The Paraguayan Warp. 64
The Making of "Modern" Brazilp. 71
A New Generation and the Military Questionp. 71
Abolition and Its Aftermath: The Brazilian Wayp. 73
The End of the Empirep. 78
Selling Brazilp. 81
"Whitening" Brazilp. 82
The Reality behind the Facadep. 84
Coffee Fluctuations, Emerging Industry, and Urban Laborp. 87
The Roots of Industrializationp. 88
Worker Organization and Employers' Strategyp. 90
Evaporation of the Oligarchical Consensusp. 92
A Message from Belowp. 92
Economic Strainsp. 93
Building to a Dictatorship and World War IIp. 97
The Shock of World War Ip. 97
The Economy after the Warp. 99
Brazil's Uneven Developmentp. 101
New Currents in the 1920sp. 102
Modernism, Brazilian Stylep. 104
Rise of Anti-Liberal Thoughtp. 105
The Disintegration of the Old Politicsp. 107
The Revolution of 1930p. 108
Swing toward Centralizationp. 110
Ideological Polarizationp. 112
Getulio Vargas as Dictatorp. 114
The Vargas Stylep. 116
Corporatist Inroadsp. 117
A New Search for National Identityp. 118
Juggling the International Optionsp. 120
World War II and the Rise of U.S. Influencep. 121
Collapse of the Dictatorship at Homep. 124
Returning to Democracy, for a Whilep. 126
The 1945 Election and the Dutra Periodp. 126
Vargas Returnsp. 128
From Oligarch to Populistp. 129
Vargas's Legislative Program Runs into Troublep. 131
Suicidep. 133
Population Growth, Regional Disequilibria, and Migrationp. 136
A New President, Juscelino Kubitschek, Electedp. 140
Political Strategyp. 141
The Economic Development Programp. 142
Dealing with the World Economyp. 143
The Brief Presidency of Janio Quadrosp. 145
The Succession of Joao Goulartp. 147
Populists versus the Militaryp. 148
The Economic Crisis Escalatesp. 149
Rule of the Militaryp. 153
The Generals Search for a Political Basep. 153
Growing Opposition, Growing Repression: 1964-1967p. 155
Triumph of the Hard Linep. 156
The Arrival of the Guerrillasp. 158
Brazilian Culture and the Generalsp. 159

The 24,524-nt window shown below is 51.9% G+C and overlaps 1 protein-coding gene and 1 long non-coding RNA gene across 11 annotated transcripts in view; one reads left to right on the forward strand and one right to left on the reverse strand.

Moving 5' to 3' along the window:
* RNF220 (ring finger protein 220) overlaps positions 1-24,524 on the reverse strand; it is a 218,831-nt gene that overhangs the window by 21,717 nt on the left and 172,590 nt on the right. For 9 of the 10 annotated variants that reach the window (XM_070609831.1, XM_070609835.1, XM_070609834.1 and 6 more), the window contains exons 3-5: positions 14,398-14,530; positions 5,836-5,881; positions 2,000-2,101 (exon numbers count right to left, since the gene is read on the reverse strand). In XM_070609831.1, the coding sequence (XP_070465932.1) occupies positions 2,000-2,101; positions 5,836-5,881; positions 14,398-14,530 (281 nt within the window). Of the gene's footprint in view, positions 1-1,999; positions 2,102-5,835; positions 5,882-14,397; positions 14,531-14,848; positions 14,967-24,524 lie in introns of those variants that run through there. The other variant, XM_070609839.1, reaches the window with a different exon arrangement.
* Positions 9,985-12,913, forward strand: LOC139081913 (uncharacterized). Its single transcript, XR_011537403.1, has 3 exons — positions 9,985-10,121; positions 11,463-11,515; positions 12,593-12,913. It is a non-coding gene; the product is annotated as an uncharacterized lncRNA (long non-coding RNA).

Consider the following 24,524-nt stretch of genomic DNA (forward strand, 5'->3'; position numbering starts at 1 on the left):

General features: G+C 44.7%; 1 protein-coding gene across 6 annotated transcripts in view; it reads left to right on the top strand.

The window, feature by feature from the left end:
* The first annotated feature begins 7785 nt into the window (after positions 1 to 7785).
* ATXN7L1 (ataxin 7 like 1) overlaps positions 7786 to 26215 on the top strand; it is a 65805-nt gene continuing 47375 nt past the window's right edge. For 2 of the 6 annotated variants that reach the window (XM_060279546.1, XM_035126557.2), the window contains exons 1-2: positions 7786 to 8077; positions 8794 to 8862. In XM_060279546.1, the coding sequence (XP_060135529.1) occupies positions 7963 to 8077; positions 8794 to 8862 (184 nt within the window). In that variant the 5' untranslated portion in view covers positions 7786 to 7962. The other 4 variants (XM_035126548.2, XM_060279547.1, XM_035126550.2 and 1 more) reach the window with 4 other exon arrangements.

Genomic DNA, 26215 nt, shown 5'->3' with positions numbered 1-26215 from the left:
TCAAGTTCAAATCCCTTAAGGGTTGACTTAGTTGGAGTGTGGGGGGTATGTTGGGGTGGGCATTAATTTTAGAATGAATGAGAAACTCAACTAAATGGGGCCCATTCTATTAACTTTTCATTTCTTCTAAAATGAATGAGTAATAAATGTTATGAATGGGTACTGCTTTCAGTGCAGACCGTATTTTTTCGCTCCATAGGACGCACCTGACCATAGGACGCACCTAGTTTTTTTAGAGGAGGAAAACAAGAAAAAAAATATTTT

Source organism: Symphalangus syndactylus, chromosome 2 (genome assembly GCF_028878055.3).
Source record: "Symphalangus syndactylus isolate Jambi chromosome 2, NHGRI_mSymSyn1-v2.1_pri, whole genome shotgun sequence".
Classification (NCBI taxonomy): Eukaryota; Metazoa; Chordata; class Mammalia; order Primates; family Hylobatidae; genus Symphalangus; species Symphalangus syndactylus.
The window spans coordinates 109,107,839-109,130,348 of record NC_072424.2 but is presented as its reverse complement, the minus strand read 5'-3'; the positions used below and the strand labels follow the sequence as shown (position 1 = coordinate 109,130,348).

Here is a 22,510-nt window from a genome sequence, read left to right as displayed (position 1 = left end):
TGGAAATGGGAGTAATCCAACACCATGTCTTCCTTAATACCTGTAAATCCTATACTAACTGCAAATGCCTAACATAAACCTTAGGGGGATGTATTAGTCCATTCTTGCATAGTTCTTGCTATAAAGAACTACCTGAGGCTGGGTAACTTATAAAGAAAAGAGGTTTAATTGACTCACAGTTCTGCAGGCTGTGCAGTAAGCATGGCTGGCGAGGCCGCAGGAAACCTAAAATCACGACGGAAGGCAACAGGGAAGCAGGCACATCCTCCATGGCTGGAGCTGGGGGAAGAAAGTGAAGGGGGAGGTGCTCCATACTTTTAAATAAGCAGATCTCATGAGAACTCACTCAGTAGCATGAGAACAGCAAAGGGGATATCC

The Effects of Repressionp. 166
Military Rule and Questions about Brazilian Political Traditionp. 168
The Economic "Miracle" Wrought by the Authoritariansp. 169
The Benefits and Costs of Foreign Loansp. 171
The Winners and Losersp. 172
The Road to Redemocratizationp. 175
Battles within the Officer Corpsp. 175
Manipulating the Electoral Systemp. 177
Redemocratization-New Hope, Old Problemsp. 180
An Unintended Successionp. 180
Sarney and the New Democracyp. 181
The Cruzado Planp. 183
The Debt Crisis and the Economyp. 185
Lost Investmentp. 186
The Brain Drainp. 187
Widening Gaps between Rich and Poorp. 188
Education and Health Carep. 191
Housing and Communicationsp. 192
Public Health: A Success Storyp. 193
Changes Affecting Womenp. 194
Race Relationsp. 198
Contemporary Culturep. 201
The Political Spectrum in the New Democracyp. 202
The Collor Debaclep. 207
The Electionp. 208
The Policiesp. 209
The Endp. 210
Another Vice President in Commandp. 211
Back to Stabilization: The Plano Realp. 212
The Presidential Election of 1994p. 215
The Cardoso Government's First Termp. 216
Going for a Second Termp. 219
Social Justice Delayedp. 222
Selling Off the Statep. 224
Brazil in the Shadow of an Argentine Defaultp. 225
Brazilian Democracy Takes a New Turn: Or Does It?p. 229
Lula Finally Becomes Legitimatep. 229
The Economic Scenep. 230
The 2002 Presidential Campaignp. 230
Lula's First Stepsp. 233
The PT in Powerp. 235
Exports Take Center Stage as Lula Continues to Governp. 237
Government Fortunes Further Reverse as the PT Tastes Scandalp. 240
The Last Year of Lula's First Termp. 243
The Economy in 2006p. 244
Some Hard Lessons for Lula's Socialismp. 245
The Landless Movementp. 245
Riots among the Criminal Populationp. 246
Conflict with Bolivia over Natural Gasp. 247
The 2006 Presidential Campaignp. 248
Lula's Second Term and the Outlook Aheadp. 250
Lula's Luckp. 252
What's Next?p. 254
Suggestions for Further Readingp. 257
Indexp. 271
Table of Contents provided by Ingram. All Rights Reserved.